Direct numerical simulation of turbulent flows over superhydrophobic surfaces: pressure characteristics and interfacial robustness

Date: September 27th, 2016 (Tuesday), 16:00 – 17:00
Location: E1 Seminar room (#3213)
Speaker: Jongmin Seo, Ph.D. candidate, Stanford University, USA
Host: 옵토-유체 연성체 상호작용 연구단 / 성형진 교수 (T.3027)

Direct numerical simulation of turbulent flows over superhydrophobic surfaces: pressure characteristics and interfacial robustness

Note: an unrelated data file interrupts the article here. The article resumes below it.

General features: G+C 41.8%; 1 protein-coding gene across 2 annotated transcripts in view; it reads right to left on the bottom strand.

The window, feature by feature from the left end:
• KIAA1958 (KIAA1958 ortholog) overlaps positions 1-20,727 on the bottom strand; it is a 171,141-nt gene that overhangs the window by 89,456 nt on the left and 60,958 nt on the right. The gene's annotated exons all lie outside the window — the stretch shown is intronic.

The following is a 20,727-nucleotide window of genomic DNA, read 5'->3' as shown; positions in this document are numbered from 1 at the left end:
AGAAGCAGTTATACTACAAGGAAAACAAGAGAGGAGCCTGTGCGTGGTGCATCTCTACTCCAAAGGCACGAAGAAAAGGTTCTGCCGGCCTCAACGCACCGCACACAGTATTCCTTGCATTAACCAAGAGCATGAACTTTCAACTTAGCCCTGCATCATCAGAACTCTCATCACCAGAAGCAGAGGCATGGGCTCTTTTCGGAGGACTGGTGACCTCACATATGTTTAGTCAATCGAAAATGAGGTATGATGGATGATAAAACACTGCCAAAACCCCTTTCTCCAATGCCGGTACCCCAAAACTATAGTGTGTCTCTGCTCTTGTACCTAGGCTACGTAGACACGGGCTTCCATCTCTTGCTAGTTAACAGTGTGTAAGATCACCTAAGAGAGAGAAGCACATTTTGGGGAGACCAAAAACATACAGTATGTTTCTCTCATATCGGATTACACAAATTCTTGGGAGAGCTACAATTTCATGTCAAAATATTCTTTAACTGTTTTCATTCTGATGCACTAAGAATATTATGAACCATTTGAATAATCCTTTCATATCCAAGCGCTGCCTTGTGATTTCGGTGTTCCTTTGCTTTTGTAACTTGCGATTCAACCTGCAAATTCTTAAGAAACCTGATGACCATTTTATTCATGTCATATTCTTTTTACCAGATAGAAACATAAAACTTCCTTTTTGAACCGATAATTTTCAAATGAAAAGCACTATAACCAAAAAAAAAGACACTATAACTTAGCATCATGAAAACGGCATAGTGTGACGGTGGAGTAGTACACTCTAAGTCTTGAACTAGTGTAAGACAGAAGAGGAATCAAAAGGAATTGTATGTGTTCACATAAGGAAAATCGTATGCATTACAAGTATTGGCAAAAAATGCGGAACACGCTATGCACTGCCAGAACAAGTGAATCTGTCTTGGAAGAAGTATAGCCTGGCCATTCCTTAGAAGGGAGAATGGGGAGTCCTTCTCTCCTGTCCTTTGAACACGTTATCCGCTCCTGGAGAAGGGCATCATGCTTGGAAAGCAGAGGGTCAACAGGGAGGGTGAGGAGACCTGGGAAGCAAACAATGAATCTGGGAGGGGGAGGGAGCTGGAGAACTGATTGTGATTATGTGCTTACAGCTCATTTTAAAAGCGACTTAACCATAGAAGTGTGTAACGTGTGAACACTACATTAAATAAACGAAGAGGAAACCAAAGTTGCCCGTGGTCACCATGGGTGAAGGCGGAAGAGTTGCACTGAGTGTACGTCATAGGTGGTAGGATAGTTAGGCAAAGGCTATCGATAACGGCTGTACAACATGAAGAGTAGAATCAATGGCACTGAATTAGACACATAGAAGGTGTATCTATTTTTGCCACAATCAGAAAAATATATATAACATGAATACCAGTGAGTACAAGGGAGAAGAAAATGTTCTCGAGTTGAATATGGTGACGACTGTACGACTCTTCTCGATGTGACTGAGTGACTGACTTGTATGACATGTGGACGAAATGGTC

Superhydrophobic surfaces can effectively capture gas pockets within their micro-scale structures when submerged in water. A thin layer of gas pockets forms slippery boundaries for the overlaying liquid flow leading to reduced skin friction. Therefore, superhydrophobic surfaces present opportunities for improving hydrodynamic performance over a wide range of systems such as those in naval applications. In most realistic applications, the flow regime is turbulent. However, in such regimes the key physical phenomenon controlling drag reduction, and stability of gas pockets are not well understood. In this work direct numerical simulations of turbulent channel flows with superhydrophobic walls are used to analyze the kinematics as well as interfacial robustness of superhydrophobic surface at high Reynolds numbers. Consistent with the DNS results, our model predicts that the surface slip length is inversely proportional to the square root of the solid fraction, and directly proportional to the cube root of the pattern size. This study also investigates the validity of the homogenization process in which the patterned geometry is represented by an effective slip length. In addition, the present work addresses the robustness of superhydrophobic surfaces by studying the pressure load fields obtained from DNS data. Effects of stagnation pressure formed by slip flow at the leading edge of geometric textures are mainly investigated. The results show that the larger texture size intensifies the stagnation pressure contribution, while the turbulence contribution is essentially insensitive to texture size when scaled wall units. Based on these results, an upper bound on the texture wavelength is quantified that limits the range of robust operation of superhydrophobic surfaces when exposed to high-speed flows. Furthermore, the current work studies the dynamics associated with the deformability of the air-water interface when superhydrophobic surfaces are exposed to turbulent flows. Our results suggest that the deformability of the interface, characterized by a finite Weber number, contributes to the intensification of the turbulent pressure fluctuations near the surface. We demonstrate that the additional pressure field is due to a capillary wave that is energized by turbulence, and travels upstream. The spatio-temporal characteristics of this pressure are quantified, and analyzed by a semi-analytical model. Finally, this work examines how the randomness of patterns affects the drag reduction effectiveness and interfacial robustness when superhydrophobic surfaces with random textures are in contact with an overlaying turbulent flow

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